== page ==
end
}

This gives us the correct behaviour whatever flavour of SQL we're using.

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Hyper 0.4.2 Released

Version 0.4.2 of Hyper, my framework for small HTML websites, fixes a bug that stopped new sites from having a public folder. Grab the code from Github or install via Rubygems:

$ gem install hyper

If you're coming to Hyper for the first time and want to see what it can do, try the edge of space map.

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It's Not About The Settings

I remember the first time I used Windows properly: there were lots of settings. Pages and pages of settings. Entire magazines made a profit from explaining how people could, and should (and should not) use the settings to do, well, anything. Want to read your email only on Tuesdays in March? There's a setting for that.

There is, I think, something called the poverty of choice: when you can do anything, it's hard to do something. For a long, long time personal computing used choice as a benchmark: the more options you were given, the better a piece of software or hardware was. This led, inevitably, to companies Dell and their confusing array of PC options.

Choice is good for experts. I want to decide which album to listen to this evening; I am an expert on my music collection. But I don't want to do the detailed research to work out what album to buy next: that's what iTunes reviews are for. The vast invisible mass of iTunes reviewers does my thinking for me.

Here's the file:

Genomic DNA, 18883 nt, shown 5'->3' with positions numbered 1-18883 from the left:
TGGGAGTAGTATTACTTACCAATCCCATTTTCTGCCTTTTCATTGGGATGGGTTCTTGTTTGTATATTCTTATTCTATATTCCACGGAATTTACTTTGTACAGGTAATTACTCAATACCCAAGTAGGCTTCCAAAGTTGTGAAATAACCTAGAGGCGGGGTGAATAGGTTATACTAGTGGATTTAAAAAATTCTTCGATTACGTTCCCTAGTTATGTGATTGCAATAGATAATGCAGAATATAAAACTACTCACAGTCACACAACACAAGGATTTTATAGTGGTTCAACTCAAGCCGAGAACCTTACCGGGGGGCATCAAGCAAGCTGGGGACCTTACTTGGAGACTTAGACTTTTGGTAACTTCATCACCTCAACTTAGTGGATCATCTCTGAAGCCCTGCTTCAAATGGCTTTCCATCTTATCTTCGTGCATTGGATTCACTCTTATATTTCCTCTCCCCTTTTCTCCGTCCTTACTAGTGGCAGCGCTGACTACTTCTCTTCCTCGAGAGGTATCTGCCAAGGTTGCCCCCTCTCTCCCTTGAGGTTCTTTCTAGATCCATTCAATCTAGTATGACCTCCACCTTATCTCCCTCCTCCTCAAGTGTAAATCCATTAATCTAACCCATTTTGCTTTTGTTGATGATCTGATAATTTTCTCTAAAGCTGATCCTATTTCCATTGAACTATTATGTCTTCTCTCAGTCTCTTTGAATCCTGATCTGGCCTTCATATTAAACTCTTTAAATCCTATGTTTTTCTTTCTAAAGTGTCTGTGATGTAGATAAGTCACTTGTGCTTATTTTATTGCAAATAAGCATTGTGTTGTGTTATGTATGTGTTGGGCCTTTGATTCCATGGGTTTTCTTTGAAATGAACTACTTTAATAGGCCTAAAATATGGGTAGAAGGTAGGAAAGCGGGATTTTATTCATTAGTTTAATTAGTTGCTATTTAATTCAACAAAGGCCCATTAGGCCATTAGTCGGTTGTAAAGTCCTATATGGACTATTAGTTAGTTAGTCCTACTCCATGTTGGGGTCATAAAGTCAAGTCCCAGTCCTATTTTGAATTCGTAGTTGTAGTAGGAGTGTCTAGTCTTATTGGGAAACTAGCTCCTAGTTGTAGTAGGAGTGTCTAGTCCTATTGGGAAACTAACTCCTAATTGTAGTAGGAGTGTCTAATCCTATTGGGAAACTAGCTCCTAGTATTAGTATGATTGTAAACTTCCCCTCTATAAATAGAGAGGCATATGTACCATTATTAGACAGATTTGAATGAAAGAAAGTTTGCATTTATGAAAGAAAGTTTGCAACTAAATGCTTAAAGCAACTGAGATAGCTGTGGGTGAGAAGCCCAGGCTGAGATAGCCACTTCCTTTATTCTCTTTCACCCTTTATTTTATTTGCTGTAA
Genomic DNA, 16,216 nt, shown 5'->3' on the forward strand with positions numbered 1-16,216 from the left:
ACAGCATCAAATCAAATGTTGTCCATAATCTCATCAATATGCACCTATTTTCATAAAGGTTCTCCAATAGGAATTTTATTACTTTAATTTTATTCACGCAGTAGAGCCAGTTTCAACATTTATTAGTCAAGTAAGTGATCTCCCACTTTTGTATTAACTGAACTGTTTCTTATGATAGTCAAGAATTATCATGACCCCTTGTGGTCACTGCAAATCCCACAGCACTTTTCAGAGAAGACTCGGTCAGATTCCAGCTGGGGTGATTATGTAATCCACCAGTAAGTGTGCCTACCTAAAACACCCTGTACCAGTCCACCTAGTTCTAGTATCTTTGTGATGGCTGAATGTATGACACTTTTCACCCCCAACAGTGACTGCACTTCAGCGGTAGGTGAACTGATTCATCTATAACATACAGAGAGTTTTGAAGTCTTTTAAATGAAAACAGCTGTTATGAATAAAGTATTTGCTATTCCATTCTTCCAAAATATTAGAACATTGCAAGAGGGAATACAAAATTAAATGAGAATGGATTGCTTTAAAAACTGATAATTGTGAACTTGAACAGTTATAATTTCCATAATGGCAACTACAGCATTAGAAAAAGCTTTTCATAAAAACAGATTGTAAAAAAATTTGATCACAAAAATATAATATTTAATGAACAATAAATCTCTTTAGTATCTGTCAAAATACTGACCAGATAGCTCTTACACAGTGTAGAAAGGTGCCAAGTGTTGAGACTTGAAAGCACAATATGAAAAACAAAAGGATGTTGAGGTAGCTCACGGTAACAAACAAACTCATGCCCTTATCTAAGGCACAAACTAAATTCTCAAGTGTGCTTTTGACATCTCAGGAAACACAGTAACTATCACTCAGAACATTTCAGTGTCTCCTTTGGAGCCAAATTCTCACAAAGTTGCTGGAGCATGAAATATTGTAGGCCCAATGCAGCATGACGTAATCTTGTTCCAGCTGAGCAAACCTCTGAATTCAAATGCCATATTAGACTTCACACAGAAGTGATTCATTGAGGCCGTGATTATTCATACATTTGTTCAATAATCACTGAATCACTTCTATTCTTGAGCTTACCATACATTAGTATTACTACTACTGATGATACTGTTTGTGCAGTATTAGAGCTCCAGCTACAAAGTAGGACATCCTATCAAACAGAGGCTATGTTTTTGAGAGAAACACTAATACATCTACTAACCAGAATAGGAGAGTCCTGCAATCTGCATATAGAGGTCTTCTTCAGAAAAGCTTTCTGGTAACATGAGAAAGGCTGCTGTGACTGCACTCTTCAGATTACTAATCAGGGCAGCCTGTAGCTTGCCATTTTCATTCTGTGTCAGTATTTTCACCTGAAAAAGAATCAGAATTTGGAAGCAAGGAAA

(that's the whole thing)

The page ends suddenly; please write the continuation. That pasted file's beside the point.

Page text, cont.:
Most people are not experts. Most people have too much choice. Most people, myself included, want to be guided when they're on unfamiliar ground. And this is where the personal computing industry failed until recently: it assumed that normal people like my mum wanted a level of choice which (with respect to my mum) they really couldn't — and didn't want to, didn't need to — handle.

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How To Restart Postgres On Homebrew

Sometimes when running RSpec against a Postgres database I find unused sessions hanging around which block access to the test database:

PG::Error: ERROR: database "postgres_test" is being accessed by other users
DETAIL:  There are 1 other session(s) using the database.

Restarting Postgres is the best way I know to clear out all sessions:

$ launchctl unload -w ~/Library/LaunchAgents/homebrew.mxcl.postgresql.plist 
$ launchctl load -w ~/Library/LaunchAgents/homebrew.mxcl.postgresql.plist

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Why You Won't Build The Next Basecamp And Why It Doesn't Matter

When I started work as a web developer, back in 2005, Basecamp was the big new thing — web apps in general were the big new thing. Ambitious developers wanted to "build the next Basecamp", and that's a phrase I still hear today, six years after Basecamp became popular.